Boy Scouts selling off Norman Rockwell paintings, oil and gas interests amid sexual abuse claims

Boy Scouts selling off Norman Rockwell paintings, oil and gas interests amid sexual abuse claims
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The Boy Scouts of America (BSA) is planning to sell off dozens of Norman Rockwell paintings and oil and gas interests in 17 states as it aims to raise funds for settlements with sexual abuse survivors. 

In a filing in bankruptcy court, the Boy Scouts listed nearly 60 of pieces of art by Rockwell as potential assets that could be sold in an attempt to settle the nearly $300 million in damages the survivors are seeking, according to The New York Times

“The plan demonstrates that considerable progress has been made as we continue to work with all parties toward achieving our strategy to provide equitable compensation for victims and address our other financial obligations so that we can continue to serve youth for years to come,” the Boy Scouts said in an email to the Times on Tuesday.

Many of the paintings were commissioned by BSA as part of "The Boy Scouts Hike Book" in 1912. The paintings include “The Right Way,” “On My Honor” and “I Will Do My Best," the Times reported.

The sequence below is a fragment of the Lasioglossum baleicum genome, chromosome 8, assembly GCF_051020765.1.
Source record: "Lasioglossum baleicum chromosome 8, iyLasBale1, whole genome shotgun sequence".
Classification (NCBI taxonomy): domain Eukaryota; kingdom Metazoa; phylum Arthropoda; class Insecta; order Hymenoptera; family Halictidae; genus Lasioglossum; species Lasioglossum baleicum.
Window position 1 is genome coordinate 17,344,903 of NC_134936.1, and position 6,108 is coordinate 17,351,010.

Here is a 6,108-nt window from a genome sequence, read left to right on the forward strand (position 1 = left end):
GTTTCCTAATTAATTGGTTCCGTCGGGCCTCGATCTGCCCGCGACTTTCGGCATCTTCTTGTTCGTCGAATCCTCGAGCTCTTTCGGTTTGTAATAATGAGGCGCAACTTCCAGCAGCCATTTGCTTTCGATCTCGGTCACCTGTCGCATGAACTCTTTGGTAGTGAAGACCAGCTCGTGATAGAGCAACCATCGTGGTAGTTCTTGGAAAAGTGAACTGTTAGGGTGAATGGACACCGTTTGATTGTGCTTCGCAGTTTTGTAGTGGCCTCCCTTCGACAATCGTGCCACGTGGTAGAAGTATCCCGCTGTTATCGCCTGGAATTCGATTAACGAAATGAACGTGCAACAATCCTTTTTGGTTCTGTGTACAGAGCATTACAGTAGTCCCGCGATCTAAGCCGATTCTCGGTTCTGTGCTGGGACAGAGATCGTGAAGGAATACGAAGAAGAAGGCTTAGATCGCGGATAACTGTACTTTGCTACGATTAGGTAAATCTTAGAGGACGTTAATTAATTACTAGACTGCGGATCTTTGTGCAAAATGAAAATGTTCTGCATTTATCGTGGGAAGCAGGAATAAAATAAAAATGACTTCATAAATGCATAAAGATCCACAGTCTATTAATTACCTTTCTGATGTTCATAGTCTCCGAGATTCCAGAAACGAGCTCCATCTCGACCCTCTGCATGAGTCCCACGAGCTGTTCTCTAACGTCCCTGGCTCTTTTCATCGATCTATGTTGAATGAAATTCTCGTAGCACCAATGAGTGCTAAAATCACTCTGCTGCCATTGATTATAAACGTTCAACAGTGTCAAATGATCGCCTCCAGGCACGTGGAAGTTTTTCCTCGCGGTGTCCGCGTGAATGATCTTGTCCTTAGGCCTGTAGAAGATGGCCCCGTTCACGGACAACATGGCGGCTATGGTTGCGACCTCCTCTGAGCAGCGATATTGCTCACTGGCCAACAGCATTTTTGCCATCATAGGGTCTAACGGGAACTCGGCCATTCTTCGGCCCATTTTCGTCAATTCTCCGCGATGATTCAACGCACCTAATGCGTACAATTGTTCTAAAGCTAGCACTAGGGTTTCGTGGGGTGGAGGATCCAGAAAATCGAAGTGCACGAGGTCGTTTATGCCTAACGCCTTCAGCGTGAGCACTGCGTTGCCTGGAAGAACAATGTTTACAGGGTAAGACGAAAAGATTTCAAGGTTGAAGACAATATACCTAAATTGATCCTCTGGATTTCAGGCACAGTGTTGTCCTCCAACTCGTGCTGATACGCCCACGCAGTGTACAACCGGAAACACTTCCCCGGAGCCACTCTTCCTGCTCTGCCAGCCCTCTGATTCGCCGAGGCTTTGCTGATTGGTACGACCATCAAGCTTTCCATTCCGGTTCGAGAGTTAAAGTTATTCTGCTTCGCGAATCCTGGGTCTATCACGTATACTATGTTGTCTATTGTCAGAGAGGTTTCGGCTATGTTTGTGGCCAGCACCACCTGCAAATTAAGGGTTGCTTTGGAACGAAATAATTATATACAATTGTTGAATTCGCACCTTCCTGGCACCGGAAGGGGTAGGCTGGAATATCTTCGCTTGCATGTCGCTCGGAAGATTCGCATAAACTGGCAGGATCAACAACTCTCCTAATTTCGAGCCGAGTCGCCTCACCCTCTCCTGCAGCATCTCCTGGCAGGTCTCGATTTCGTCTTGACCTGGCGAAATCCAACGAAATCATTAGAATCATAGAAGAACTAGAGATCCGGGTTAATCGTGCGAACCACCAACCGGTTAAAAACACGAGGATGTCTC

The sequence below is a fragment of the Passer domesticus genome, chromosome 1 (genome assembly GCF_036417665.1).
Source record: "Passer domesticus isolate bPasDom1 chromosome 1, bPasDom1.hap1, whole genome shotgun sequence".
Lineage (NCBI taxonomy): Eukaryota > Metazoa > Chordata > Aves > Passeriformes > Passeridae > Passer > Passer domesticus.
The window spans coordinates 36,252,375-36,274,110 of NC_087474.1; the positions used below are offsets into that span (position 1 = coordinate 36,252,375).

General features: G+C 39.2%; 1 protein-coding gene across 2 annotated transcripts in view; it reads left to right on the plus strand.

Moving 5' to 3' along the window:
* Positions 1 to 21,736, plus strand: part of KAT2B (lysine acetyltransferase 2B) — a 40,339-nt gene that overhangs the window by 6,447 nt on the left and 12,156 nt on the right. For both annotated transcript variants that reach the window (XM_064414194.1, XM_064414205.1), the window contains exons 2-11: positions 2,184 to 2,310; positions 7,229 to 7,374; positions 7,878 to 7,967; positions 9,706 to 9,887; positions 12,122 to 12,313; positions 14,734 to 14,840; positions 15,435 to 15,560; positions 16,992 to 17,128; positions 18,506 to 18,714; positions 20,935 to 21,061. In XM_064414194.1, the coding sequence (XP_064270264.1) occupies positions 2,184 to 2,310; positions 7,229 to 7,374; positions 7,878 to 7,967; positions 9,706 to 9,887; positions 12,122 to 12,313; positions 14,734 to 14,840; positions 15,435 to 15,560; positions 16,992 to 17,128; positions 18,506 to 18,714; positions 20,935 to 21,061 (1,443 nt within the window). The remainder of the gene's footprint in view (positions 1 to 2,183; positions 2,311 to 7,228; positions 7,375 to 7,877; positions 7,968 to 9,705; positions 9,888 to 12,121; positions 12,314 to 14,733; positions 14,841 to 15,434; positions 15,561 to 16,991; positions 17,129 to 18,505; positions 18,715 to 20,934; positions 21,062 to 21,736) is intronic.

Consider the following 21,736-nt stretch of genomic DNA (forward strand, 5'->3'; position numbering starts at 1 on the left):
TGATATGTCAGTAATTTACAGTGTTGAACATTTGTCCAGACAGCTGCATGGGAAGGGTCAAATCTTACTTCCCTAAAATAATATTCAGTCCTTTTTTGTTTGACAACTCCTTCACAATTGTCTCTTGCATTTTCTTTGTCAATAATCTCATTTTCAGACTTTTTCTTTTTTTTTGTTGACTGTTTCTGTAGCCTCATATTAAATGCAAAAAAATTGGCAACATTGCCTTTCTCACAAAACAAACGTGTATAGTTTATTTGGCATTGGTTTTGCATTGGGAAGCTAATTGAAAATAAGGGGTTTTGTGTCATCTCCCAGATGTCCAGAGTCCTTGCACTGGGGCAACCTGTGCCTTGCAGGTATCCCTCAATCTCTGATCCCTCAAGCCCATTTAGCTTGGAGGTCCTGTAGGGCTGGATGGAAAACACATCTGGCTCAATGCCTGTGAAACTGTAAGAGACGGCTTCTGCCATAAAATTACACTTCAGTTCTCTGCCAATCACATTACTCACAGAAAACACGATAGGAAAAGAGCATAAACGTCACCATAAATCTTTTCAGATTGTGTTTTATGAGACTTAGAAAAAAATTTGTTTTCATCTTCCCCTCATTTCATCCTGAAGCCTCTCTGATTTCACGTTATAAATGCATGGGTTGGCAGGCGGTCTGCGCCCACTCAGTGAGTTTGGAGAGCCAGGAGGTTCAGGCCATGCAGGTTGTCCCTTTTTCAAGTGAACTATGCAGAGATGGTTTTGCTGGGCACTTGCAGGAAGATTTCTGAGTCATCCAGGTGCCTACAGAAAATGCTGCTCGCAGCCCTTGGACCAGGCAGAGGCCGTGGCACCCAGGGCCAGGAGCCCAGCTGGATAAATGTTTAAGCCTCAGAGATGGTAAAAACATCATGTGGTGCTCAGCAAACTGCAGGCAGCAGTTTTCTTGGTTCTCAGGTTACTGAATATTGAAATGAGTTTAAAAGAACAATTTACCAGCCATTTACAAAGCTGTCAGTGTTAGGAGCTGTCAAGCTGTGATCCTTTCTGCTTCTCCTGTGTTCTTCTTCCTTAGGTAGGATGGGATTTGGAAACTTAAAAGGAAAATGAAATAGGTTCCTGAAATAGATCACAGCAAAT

The Boy Scouts also said it would sell off rights to oil and gas interests at various locations in across the country, a warehouse facility in North Carolina and a Scouting University in Texas, CBS News reported
The BSA has pledged up to $220 million for a trust for victims, with another $300 million coming from local organizations. 
"There are still many aspects of the Plan that we are refining through ongoing mediation, but the amended Plan is an important step in demonstrating progress that we believe will ultimately lead to a final plan that the Bankruptcy Court will confirm," the BSA told The Hill this week. "In the coming months, supplements to the Plan will include a more detailed breakdown of the process to compensate survivors and more details about how local councils will support this effort. We are hopeful we can come to a resolution that is in the best interest of survivors and all parties and can emerge from Chapter 11 by this fall." 
BSA is reportedly facing more than 80,000 damage claims relating to sexual abuse and filed for bankruptcy early last year.